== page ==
Tuesday, May 7, 2013

Chapter 63 [part 3 of 3]

[How Amadis and Sir Galvanes and the other knights learned that Madasima had been sentenced to death.] 

[The door in the prison at Segovia Castle. Photo by Sue Burke.] 

Amadis and his companions who left King Lisuarte’s court, as ye have heard, arrived at Firm Island, where they were received with great pleasure and happiness by everyone who lived there, whose sorrow at having lost their new lord was turned into twice as much pleasure for their spirits at having him return.

The knights saw how strong the castle was and that the only entrance to the island was through it, and saw that the island was large, and the land was as fertile and delightful as they had heard, populated by so many good people. Having seen this, they said the island was suitable for waging war from it against the whole world. They were immediately lodged in the biggest town which lay at the foot of the castle.

Know ye that this island was nine leagues long and seven wide, and it was filled with towns and other fine dwellings of the knights of that land. In the most enjoyable places, Apolidon had made four dwellings for himself, the most rare and delightful that man could ever see. The first was the one with the serpent and the lions; the second with the deer and the dogs. The third, which was called the spinning palace, was a house that three times per day and three times per night turned around so sharply that those inside it thought they were sinking. The fourth was called the bull, because each day a very brave bull would come out of an old tunnel and charge at people as if it wished to kill them. Everyone would flee from it, and its mighty horns would break down the iron door of a tower. It would enter, but soon it would come out tame, ridden by a monkey so old and wrinkled that its skin hung off it everywhere. The monkey would strike the bull with a whip and make it enter the tunnel from which it had emerged.

All the knights had much pleasure and delight to see these enchantments and the many others that Apolidon had made out of his devotion to giving pleasure to his beloved Grimanesa so she would always have something with which to pass the time. And all the knights were very firm in their love for Amadis and to obey whatever his will was to do.

At this time, as ye hear, the hermit Andalod arrived, the one who had lived at Poor Rock when Amadis was there. He came to bring order to the monastery at Firm Island that ye have heard about. And when he saw Amadis thus, he gave many thanks to God for having given such a good man life, and gazed at him and embraced him as if he had never seen him before. Amadis kissed his hands and thanked him humbly for the health and life that through God and him he had recovered.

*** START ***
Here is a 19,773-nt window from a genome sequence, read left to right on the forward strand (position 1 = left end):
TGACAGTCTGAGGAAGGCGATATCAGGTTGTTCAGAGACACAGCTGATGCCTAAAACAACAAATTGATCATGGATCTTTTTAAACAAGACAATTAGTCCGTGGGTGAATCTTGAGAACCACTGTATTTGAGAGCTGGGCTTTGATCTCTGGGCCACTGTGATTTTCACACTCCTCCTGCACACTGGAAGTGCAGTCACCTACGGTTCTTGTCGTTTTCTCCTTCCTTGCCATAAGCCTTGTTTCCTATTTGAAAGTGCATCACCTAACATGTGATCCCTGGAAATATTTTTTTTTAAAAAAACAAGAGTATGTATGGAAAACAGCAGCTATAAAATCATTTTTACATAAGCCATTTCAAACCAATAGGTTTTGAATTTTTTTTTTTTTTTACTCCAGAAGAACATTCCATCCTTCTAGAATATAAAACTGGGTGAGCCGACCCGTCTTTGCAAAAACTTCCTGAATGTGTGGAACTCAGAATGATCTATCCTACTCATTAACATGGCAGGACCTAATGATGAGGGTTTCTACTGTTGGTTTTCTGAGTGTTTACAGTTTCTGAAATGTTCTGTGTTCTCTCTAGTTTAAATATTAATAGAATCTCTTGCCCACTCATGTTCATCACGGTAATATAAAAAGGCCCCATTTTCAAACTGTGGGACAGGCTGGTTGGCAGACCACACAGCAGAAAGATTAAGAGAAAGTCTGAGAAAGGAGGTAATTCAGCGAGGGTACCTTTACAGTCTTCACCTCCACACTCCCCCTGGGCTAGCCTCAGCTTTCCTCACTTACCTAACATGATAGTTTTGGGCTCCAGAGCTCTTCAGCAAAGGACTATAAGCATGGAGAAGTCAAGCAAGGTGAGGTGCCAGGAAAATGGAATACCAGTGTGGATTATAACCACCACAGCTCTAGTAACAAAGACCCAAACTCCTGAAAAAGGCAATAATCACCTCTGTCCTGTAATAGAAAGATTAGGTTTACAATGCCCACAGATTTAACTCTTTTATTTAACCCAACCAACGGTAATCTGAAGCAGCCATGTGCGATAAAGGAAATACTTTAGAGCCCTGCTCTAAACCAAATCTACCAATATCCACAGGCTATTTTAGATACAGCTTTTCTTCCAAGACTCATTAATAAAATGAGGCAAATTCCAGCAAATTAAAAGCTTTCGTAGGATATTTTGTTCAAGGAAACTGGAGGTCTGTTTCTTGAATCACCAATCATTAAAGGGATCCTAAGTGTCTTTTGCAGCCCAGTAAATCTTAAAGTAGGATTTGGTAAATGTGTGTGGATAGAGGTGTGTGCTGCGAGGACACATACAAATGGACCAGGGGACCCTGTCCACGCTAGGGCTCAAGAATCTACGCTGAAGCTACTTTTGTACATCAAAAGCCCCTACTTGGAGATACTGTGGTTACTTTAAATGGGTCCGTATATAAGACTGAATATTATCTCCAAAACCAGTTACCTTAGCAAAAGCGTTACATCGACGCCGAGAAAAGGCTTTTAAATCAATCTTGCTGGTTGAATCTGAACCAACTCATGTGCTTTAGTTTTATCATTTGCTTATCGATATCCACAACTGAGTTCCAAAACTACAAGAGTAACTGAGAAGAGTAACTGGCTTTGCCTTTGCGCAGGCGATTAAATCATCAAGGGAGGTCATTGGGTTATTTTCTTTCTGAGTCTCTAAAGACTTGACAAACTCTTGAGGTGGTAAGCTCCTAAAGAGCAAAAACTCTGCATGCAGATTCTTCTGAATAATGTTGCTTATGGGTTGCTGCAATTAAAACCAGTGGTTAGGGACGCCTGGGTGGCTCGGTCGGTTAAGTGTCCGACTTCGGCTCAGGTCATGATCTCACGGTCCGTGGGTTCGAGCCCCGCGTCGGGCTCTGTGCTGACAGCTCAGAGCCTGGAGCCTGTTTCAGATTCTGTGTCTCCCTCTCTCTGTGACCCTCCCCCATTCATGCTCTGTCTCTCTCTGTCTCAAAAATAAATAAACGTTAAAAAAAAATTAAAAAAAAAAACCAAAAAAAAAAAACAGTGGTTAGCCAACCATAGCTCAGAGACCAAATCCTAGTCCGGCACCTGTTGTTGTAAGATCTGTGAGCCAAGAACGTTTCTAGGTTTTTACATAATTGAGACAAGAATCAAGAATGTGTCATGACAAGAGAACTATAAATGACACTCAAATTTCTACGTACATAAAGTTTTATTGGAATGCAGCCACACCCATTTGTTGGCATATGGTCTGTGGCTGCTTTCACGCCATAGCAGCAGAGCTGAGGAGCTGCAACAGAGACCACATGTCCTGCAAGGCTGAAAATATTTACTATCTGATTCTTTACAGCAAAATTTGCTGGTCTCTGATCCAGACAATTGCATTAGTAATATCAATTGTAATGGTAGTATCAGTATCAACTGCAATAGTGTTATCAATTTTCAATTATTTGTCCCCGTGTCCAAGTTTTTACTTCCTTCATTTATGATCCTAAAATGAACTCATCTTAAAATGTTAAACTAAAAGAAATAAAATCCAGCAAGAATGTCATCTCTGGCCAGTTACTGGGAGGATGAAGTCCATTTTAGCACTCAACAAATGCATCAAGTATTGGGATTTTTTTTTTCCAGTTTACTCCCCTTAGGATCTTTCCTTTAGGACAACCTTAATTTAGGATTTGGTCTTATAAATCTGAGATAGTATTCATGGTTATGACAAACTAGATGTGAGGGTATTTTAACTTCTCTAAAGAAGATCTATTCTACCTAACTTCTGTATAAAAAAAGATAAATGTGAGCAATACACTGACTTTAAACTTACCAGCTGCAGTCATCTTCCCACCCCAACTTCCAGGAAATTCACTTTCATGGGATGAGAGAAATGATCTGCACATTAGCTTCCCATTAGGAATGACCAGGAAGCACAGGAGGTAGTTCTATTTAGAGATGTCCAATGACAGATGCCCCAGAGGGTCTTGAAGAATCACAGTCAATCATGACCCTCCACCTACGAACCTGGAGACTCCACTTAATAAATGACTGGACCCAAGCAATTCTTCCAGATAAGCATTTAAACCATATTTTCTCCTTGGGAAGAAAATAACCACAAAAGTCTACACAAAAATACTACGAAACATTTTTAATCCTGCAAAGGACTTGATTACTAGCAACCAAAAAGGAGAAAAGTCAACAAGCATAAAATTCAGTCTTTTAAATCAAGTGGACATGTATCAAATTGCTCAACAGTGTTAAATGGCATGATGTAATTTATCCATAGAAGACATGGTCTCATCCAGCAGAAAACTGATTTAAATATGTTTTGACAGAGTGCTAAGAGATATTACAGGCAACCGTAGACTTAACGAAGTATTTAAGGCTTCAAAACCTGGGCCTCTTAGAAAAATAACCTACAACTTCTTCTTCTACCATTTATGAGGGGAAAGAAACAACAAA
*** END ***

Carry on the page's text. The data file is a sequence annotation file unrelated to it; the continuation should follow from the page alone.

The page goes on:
Then a monastery was founded at the foot of a peak on Firm Island at the hermitage of the Virgin Mary where Amadis, desperate for life, with great pain in his heart over the letter that his lady Oriana had sent him, had prayed and was lost to the world as ye have heard earlier. Andalod had brought a priest named Sisian and thirty friars for the monastery. Amadis ordered them to receive enough income to support their lives comfortably, and Andalod returned to Poor Rock as before.

Then Balais of Carsante arrived, whom Amadis had rescued from Arcalaus’s prison, and who had gone to bid farewell to King Lisuarte when he learned that Amadis had left him discontented. Olivas also came, who had helped Agrajes and Sir Galvanes in his battle with the Duke of Bristol. They asked Balais for news of the court of King Lisuarte, and he said:

“There is exceedingly much to tell.”

Then he told them:

“Know, my lords, that King Lisuarte has sent orders to all his men to join him immediately. Count Latine and the knights he had sent to take Mongaza Island had sent him word that the old giant had relinquished all the castles that were in the power of himself or his sons, but Gromadaza did not wish to give up Boiling Lake, the strongest castle in all the island, as well as three other very strong castles.

“And know that Gromadaza said that never in all the days of her life will she abandon the places where she had lived with her husband Famongomadan and son Barsagante. She would die before she delivers them, and the King will always receive trouble from her. And as for her daughter Madasima and her damsels, the King may do what he wishes to them, for she cares little for them or their lives, and their loss would give her a only a little sadness. And so I say she may be taken as an example of how rigorous and strong is the heart of an angry woman, willing to abandon all that she was engendered for and that her nature cannot achieve, and necessarily her slight wisdom cannot help her. And if a woman is not like this, it is due to the great grace of God in Whom all power is and Who can guide events without any difficulty as He pleases, forcing all things of nature to be contrary.”

After Balais had delivered this news, they asked him what the King had said and planned to do, and he told them: